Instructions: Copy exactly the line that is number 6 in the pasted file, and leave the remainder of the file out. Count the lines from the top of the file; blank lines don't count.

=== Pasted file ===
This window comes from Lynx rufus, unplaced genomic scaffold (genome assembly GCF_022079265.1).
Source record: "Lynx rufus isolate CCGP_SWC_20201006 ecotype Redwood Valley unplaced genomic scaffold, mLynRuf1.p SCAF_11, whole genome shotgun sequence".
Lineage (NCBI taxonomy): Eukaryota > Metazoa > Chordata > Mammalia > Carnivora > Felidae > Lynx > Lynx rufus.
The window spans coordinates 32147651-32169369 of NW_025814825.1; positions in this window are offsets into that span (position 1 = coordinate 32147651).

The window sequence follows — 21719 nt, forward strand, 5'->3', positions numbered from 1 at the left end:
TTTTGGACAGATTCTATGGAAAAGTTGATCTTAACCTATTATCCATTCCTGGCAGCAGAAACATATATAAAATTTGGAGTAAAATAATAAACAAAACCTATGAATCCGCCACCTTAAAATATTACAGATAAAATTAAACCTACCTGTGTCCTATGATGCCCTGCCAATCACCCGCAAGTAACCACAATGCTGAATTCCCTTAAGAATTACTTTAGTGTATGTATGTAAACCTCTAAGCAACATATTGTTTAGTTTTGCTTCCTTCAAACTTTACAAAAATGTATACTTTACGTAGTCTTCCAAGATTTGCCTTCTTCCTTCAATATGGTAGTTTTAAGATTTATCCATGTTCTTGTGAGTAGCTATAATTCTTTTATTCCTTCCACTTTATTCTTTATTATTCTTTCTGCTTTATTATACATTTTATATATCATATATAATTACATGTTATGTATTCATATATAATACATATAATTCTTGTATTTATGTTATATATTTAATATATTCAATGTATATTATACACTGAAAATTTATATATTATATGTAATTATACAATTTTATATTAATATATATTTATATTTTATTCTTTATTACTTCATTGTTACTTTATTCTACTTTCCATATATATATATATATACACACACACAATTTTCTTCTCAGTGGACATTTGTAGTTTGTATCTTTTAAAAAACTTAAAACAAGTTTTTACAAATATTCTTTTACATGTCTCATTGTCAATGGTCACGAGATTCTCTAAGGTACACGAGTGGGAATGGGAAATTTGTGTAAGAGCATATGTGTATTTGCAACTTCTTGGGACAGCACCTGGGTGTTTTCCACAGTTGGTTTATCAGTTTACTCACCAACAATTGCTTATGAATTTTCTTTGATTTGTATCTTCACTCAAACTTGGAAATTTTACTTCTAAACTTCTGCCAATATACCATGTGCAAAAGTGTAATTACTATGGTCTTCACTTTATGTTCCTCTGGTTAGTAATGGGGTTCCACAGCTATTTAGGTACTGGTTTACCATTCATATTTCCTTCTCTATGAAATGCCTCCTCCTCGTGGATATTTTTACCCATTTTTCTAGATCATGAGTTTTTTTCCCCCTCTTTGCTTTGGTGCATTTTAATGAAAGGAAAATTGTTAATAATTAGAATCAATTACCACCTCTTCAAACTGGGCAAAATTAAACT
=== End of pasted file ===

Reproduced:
TTTTGGACAGATTCTATGGAAAAGTTGATCTTAACCTATTATCCATTCCTGGCAGCAGAAACATATATAAAATTTGGAGTAAAATAATAAACAAAACCTATGAATCCGCCACCTTAAAATATTACAGATAAAATTAAACCTACCTGTGTCCTATGATGCCCTGCCAATCACCCGCAAGTAACCACAATGCTGAATTCCCTTAAGAATTACTTTAGTGTATGTATGTAAACCTCTAAGCAACATATTGTTTAGTTTTGCTTCCTTCAAACTTTACAAAAATGTATACTTTACGTAGTCTTCCAAGATTTGCCTTCTTCCTTCAATATGGTAGTTTTAAGATTTATCCATGTTCTTGTGAGTAGCTATAATTCTTTTATTCCTTCCACTTTATTCTTTATTATTCTTTCTGCTTTATTATACATTTTATATATCATATATAATTACATGTTATGTATTCATATATAATACATATAATTCTTGTATTTATGTTATATATTTAATATATTCAATGTATATTATACACTGAAAATTTATATATTATATGTAATTATACAATTTTATATTAATATATATTTATATTTTATTCTTTATTACTTCATTGTTACTTTATTCTACTTTCCATATATATATATATATACACACACACAATTTTCTTCTCAGTGGACATTTGTAGTTTGTATCTTTTAAAAAACTTAAAACAAGTTTTTACAAATATTCTTTTACATGTCTCATTGTCAATGGTCACGAGATTCTCTAAGGTACACGAGTGGGAATGGGAAATTTGTGTAAGAGCATATGTGTATTTGCAACTTCTTGGGACAGCACCTGGGTGTTTTCCACAGTTGGTTTATCAGTTTACTCACCAACAATTGCTTATGAATTTTCTTTGATTTGTATCTTCACTCAAACTTGGAAATTTTACTTCTAAACTTCTGCCAATATACCATGTGCAAAAGTGTAATTACTATGGTCTTCACTTTATGTTCCTCTGGTTAGTAATGGGGTTCCACAGCTATTTAGGTACTGGTTTACCATTCATATTTCCTTCTCTATGAAATGCCTCCTCCTCGTGGATATTTTTACCCATTTTTCTAGATCATGAGTTTTTTTCCCCCTCTTTGCTTTGGTGCATTTTAATGAAAGGAAAATTGTTAATAATTAGAATCAATTACCACCTCTTCAAACTGGGCAAAATTAAACT